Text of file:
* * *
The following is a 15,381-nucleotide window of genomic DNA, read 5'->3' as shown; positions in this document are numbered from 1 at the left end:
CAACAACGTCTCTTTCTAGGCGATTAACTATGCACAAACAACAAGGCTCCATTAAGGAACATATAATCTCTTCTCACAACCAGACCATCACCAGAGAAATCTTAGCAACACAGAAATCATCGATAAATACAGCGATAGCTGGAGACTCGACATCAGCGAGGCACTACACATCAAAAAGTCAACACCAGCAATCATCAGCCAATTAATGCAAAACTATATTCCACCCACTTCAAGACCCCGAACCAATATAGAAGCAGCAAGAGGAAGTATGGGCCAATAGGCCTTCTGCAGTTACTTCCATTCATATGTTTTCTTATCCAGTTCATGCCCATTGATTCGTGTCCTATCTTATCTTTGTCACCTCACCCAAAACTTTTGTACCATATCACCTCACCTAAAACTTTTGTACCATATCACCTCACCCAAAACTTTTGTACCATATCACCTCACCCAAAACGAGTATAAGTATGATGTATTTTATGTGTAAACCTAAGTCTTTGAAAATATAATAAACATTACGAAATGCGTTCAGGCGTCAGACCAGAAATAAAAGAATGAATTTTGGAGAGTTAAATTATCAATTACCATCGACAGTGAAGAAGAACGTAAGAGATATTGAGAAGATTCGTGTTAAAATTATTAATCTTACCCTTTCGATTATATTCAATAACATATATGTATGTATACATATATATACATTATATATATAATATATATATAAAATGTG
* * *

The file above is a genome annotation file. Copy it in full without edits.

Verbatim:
The following is a 15,381-nucleotide window of genomic DNA, read 5'->3' as shown; positions in this document are numbered from 1 at the left end:
CAACAACGTCTCTTTCTAGGCGATTAACTATGCACAAACAACAAGGCTCCATTAAGGAACATATAATCTCTTCTCACAACCAGACCATCACCAGAGAAATCTTAGCAACACAGAAATCATCGATAAATACAGCGATAGCTGGAGACTCGACATCAGCGAGGCACTACACATCAAAAAGTCAACACCAGCAATCATCAGCCAATTAATGCAAAACTATATTCCACCCACTTCAAGACCCCGAACCAATATAGAAGCAGCAAGAGGAAGTATGGGCCAATAGGCCTTCTGCAGTTACTTCCATTCATATGTTTTCTTATCCAGTTCATGCCCATTGATTCGTGTCCTATCTTATCTTTGTCACCTCACCCAAAACTTTTGTACCATATCACCTCACCTAAAACTTTTGTACCATATCACCTCACCCAAAACTTTTGTACCATATCACCTCACCCAAAACGAGTATAAGTATGATGTATTTTATGTGTAAACCTAAGTCTTTGAAAATATAATAAACATTACGAAATGCGTTCAGGCGTCAGACCAGAAATAAAAGAATGAATTTTGGAGAGTTAAATTATCAATTACCATCGACAGTGAAGAAGAACGTAAGAGATATTGAGAAGATTCGTGTTAAAATTATTAATCTTACCCTTTCGATTATATTCAATAACATATATGTATGTATACATATATATACATTATATATATAATATATATATAAAATGTG